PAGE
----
From time to time a reader of the Gospels will meet representatives of the Roman army in the texts; but I for my part had never thought that anyone would produce a study of The Roman Army and the Expansion of the Gospel. But that is just what deGruyter is publishing these days:
Alexander Kyrychenko, The Roman Army and the Expansion of the Gospel. The Role of the Centurion in Luke-Acts. Beihefte zur Zeitschrift für die neutestamentliche Wissenschaft 203.
From the Publisher’s announcement: “Although Roman centurions appear at crucial stages in the Gospel of Luke and the Acts of the Apostles, the significance of the centurion’s office for the development of Luke’s story has not been adequately researched. To fill in that void, this study engages the relevant Greco-Roman and Jewish sources that reflect on the image of the Roman military and applies the findings to the analysis of the role of the Roman centurion in the narrative of Luke-Acts. It argues that contemporary evidence reveals a common perception of the Roman centurion as a principal representative of the Roman imperial power, and that Luke-Acts employs centurions in the role of prototypical Gentile believers in anticipation of the Christian mission to the Empire.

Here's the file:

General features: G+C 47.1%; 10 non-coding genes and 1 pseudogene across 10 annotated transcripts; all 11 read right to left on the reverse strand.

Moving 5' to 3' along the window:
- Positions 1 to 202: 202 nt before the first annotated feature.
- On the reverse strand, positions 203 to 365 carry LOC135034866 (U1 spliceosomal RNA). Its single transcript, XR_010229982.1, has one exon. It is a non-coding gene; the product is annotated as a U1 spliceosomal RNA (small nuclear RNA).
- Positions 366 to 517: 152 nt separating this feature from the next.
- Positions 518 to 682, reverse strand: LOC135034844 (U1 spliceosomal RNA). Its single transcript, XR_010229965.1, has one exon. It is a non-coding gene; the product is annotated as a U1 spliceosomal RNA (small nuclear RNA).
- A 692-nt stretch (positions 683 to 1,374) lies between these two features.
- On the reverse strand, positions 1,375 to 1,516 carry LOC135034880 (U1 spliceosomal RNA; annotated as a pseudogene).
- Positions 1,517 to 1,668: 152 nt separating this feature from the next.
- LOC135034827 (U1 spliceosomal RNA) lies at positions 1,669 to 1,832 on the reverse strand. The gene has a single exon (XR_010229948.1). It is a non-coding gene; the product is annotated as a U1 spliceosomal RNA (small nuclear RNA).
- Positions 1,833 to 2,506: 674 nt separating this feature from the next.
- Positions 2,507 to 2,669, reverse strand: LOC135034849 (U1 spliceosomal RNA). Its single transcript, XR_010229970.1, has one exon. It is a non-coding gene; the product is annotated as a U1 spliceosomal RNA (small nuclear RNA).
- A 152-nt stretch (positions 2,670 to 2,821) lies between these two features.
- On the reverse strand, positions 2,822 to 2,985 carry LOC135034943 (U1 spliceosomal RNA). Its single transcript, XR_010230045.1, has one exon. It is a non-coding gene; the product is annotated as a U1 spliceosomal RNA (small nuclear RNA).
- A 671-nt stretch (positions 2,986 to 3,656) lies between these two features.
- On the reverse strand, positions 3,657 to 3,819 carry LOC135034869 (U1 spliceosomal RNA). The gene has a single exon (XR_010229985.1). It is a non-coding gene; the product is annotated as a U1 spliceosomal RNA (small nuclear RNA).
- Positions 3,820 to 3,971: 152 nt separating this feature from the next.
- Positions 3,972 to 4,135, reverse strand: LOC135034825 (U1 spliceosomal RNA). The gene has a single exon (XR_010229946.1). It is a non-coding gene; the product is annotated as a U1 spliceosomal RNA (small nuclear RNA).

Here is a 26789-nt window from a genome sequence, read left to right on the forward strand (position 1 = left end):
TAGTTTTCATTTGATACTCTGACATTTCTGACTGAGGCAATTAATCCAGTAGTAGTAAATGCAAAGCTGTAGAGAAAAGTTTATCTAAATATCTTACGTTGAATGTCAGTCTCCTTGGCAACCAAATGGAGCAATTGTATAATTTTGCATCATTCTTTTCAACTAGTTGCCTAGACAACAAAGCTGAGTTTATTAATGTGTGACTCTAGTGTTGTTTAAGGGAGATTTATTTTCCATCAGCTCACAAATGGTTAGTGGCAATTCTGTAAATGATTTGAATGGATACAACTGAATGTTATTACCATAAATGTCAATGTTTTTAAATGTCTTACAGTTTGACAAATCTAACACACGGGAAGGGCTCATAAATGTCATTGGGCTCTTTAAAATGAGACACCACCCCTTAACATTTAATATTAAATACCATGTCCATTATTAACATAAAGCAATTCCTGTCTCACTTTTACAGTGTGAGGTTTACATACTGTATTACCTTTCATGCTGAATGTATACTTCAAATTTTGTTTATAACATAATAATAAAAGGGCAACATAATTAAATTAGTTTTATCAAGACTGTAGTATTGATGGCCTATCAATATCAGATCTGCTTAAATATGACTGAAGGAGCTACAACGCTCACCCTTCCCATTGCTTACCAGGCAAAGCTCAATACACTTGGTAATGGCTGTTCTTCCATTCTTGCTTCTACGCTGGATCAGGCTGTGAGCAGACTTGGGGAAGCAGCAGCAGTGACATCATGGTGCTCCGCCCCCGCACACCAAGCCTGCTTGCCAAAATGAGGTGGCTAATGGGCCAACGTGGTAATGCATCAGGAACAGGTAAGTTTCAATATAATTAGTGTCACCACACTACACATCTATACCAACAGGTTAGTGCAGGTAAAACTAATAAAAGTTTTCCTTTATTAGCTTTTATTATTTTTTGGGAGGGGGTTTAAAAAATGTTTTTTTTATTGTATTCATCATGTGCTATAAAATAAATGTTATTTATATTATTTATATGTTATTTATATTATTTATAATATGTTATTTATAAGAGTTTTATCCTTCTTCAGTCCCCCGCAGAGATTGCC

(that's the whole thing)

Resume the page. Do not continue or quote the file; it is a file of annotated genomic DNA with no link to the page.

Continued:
Chapter 1 outlines the current state of the question. Chapter 2 surveys the background data, including the place of the centurion in the Roman military organization, the role of the Roman army as the basis of the ruling power, the army’s function in the life of the civilian community, Luke’s military terminology, and the Roman military regiments in Luke-Acts. Chapter 3 reviews Greco-Roman writings, including Polybius, Julius Caesar, Sallust, Livy, Velleius Paterculus, Tacitus, Appian, Cornelius Nepos, Plutarch, Suetonius, Plautus, Cicero, Virgil, Horace, Petronius, Quintilian, Epictetus, Juvenal, Fronto, Apuleius, as well as non-literary evidence. Chapter 4 engages the Jewish witnesses, including 1 Maccabees, the Dead Sea Scrolls, Jewish pseudepigrapha, Philo, Josephus, Talmudic sources, and non-literary sources. Chapter 5 examines the relevant accounts of Luke-Acts, focusing on Luke 7:1–10 and Acts 10:1–11:18. The Conclusion reviews the findings of the study and summarizes the results.”